A friend of mine was recently divorced. They divided the things acquired over years of marriage between the two of them and went their separate ways. They do not have children. They could, quite possibly, never see each other again.
The father of my children and I are divorced. We divided almost everything from 15 years of marriage between the two us. But because of our children, we cannot go our separate ways. We see each other at least once a week and communicate via email regularly. Early in the divorce I wished we could go our separate ways and never see each other again. I had to remind myself often that I divorced my ex-husband. My children did not divorce their father. And I hoped their father believed the same. I have made every decision involving them with this in mind, determined to make the fracture in their lives as painless and small as possible.
I cannot say that anything about divorce, from a child's perspective, is small. Their time is split between two parents, to homes, two families. They have two of everything; two toothbrushes, two wardrobes, two bedrooms stocked with toys. This also results in two trips to Disney, two visits from Santa, two birthday cakes. This sounds like a pretty good deal. I am still aware of the possibility that these doubled items and events may or may not make up for not having the opportunity to hear both parents sing happy birthday at the same time. I hope it is.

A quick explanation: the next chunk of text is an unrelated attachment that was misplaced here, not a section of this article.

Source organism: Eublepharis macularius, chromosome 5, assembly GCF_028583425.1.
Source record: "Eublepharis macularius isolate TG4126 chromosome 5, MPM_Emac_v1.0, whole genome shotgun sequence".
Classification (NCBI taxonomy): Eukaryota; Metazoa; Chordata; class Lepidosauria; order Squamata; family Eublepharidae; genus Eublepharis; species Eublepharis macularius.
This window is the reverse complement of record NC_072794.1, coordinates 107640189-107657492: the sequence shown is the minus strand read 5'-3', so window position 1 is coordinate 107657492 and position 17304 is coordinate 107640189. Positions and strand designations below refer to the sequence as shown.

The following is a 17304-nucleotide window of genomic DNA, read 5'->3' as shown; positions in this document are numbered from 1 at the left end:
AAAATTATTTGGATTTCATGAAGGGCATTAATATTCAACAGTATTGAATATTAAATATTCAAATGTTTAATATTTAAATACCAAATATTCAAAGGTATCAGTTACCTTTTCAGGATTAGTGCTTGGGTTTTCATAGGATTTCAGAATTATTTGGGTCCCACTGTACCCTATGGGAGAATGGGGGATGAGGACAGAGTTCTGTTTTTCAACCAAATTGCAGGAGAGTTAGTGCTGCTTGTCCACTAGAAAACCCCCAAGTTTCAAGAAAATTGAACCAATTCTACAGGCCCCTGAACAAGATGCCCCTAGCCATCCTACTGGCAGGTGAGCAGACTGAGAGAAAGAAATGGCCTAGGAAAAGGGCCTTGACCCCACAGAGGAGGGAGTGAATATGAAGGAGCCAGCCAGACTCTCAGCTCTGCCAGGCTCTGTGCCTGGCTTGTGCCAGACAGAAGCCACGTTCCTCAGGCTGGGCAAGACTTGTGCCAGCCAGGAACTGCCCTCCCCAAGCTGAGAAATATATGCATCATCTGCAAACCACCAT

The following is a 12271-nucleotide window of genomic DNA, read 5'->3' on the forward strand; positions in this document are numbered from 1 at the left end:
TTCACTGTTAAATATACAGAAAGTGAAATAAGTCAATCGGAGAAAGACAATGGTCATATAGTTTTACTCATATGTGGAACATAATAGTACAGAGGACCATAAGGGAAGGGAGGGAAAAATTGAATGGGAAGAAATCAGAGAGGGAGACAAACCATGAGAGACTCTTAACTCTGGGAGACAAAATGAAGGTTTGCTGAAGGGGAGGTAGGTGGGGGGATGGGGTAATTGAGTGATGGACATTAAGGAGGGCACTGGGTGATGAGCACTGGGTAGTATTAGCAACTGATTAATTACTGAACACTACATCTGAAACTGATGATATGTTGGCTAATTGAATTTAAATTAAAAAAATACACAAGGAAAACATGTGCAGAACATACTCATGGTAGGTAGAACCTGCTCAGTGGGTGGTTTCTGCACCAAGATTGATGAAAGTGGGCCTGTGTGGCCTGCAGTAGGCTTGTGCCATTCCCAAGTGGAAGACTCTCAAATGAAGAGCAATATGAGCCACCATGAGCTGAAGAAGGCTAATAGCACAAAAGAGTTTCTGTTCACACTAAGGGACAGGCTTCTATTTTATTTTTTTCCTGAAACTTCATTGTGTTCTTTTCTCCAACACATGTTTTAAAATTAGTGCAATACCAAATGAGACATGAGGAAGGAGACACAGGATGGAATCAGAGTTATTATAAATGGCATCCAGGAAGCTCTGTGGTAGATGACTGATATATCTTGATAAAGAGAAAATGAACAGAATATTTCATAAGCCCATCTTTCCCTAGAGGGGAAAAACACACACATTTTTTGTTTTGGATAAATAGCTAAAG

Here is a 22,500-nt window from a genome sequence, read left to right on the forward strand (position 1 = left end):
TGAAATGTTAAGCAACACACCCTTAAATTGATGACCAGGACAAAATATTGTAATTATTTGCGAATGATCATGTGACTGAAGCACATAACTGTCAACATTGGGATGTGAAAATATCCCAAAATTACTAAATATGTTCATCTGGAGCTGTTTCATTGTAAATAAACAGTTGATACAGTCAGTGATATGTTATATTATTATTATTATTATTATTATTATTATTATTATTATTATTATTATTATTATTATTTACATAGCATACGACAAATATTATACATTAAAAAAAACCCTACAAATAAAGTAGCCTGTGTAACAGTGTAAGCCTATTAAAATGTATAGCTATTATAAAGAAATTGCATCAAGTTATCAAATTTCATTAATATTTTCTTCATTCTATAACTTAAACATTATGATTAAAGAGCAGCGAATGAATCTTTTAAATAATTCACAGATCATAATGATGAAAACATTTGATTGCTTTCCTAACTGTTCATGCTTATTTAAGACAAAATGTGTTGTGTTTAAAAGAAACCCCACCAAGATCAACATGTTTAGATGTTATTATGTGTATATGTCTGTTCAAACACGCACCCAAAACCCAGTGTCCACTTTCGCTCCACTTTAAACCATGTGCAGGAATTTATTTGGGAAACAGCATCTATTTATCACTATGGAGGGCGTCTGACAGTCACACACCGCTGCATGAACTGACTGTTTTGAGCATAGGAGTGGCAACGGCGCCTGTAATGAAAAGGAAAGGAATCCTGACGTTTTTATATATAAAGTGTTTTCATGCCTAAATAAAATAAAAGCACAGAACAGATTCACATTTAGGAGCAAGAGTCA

There have been several times when their father and I did not agree when it came to making decisions for the kids. Those times have become less frequent as he and I have improved our ability to communicate with each other, both in expressing our thoughts and in really hearing what the other is trying to say. "Assume best intentions" is one of the other things I repeat to myself often. As my children's parents become more adept at co-parenting, they grow even happier and more confident. I know that even though we aren't parenting the way we thought we would when we brought our children into this world, we are doing it right.
I've heard some parents say that since their divorce, they are now single parents. I know this may truly be the case for some, but not most. I remember parenting before divorce. That was the time I felt like I was a single parent. Now? I raise my children with my husband and I co-parent with my children's father and his wife. My children now have four parents who love them beyond measure. When co-parenting is done right, when divorced parents prioritize their children and set aside their personal differences, leaving the past in the past, the kids benefit. I see this every day with my kids.
My children are not surviving divorce, they are thriving.